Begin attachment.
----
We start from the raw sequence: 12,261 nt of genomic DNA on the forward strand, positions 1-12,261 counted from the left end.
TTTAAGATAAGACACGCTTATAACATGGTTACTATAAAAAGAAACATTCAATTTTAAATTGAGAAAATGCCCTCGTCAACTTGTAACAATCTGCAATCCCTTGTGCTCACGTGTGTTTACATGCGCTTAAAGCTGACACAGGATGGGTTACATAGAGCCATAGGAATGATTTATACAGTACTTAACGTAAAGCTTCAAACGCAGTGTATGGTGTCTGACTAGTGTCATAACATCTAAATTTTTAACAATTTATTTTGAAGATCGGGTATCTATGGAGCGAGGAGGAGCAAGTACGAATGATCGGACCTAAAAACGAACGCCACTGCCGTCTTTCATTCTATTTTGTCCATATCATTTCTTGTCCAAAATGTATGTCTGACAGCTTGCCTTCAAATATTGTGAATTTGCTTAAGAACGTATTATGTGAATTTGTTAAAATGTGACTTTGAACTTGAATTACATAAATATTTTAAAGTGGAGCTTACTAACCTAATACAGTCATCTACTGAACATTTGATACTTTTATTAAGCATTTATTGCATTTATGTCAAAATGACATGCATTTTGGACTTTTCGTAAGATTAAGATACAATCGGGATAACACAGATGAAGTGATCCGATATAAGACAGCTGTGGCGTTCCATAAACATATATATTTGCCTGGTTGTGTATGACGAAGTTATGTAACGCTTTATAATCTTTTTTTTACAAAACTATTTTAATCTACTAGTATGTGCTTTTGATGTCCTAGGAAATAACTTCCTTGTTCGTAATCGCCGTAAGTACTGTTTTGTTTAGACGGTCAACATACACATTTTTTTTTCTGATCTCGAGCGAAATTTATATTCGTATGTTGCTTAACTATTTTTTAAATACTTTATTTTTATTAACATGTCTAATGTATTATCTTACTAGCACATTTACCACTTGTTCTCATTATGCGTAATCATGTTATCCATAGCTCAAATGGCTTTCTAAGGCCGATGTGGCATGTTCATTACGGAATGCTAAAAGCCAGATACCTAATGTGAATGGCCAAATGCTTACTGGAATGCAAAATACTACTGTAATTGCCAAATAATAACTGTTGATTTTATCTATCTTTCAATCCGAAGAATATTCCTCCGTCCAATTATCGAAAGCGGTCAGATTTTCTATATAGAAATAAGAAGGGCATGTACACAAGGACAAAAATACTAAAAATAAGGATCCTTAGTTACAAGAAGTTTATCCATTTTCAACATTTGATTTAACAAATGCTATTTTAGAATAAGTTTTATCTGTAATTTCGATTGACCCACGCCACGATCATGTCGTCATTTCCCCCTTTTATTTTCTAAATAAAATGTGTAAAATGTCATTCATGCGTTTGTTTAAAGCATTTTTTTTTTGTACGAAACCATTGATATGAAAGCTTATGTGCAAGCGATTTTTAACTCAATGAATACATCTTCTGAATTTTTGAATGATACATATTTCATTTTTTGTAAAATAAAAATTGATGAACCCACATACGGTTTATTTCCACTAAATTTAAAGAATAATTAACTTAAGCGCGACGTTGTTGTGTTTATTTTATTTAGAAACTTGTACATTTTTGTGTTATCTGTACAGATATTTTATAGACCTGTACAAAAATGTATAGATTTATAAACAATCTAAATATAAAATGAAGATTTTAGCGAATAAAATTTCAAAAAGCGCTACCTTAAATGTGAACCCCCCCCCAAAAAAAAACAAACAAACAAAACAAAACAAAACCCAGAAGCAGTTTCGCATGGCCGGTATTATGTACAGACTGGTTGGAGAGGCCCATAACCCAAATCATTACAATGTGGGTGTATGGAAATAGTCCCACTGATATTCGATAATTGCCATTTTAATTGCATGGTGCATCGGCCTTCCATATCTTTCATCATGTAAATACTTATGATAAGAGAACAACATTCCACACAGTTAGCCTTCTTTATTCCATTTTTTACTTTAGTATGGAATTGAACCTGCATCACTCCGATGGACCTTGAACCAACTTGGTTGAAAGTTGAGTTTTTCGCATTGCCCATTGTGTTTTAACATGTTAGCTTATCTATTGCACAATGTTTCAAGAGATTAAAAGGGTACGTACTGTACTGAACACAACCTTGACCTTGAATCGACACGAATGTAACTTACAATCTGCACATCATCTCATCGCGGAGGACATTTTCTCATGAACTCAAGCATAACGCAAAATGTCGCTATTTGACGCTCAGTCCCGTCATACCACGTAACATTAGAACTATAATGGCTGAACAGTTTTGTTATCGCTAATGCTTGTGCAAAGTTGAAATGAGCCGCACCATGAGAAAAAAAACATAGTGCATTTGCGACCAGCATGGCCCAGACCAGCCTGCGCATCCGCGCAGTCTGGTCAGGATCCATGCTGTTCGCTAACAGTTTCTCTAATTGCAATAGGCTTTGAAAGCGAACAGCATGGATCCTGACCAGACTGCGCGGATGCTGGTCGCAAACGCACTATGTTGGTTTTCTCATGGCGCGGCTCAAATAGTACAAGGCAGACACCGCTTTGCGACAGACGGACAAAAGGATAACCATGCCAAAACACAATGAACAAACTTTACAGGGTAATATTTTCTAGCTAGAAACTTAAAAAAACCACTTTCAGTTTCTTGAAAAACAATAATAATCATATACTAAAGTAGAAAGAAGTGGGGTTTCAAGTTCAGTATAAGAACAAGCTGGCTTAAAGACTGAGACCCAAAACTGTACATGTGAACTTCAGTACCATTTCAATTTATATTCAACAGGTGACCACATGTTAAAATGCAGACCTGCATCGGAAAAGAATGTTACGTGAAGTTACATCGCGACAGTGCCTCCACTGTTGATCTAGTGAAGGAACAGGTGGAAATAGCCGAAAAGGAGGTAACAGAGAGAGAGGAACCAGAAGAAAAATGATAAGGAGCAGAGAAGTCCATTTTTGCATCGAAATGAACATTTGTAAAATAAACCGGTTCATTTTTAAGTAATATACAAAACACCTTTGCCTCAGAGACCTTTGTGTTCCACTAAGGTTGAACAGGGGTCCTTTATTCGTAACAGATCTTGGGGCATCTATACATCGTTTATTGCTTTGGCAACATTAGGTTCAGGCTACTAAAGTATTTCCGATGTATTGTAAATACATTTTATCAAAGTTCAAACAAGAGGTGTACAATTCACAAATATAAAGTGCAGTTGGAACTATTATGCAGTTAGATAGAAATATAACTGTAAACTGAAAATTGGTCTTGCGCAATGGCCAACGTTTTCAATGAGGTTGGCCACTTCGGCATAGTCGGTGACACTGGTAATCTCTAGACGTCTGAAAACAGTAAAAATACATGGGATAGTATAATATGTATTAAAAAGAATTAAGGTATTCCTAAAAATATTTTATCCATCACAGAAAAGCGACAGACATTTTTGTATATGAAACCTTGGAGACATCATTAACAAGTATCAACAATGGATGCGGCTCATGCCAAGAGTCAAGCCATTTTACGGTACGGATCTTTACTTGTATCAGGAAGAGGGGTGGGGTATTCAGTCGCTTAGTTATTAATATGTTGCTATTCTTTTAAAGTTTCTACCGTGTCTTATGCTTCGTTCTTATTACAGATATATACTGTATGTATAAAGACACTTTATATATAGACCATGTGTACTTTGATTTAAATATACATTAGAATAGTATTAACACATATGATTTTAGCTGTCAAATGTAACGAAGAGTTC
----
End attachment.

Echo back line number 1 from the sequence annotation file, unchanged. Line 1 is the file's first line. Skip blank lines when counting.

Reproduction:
We start from the raw sequence: 12,261 nt of genomic DNA on the forward strand, positions 1-12,261 counted from the left end.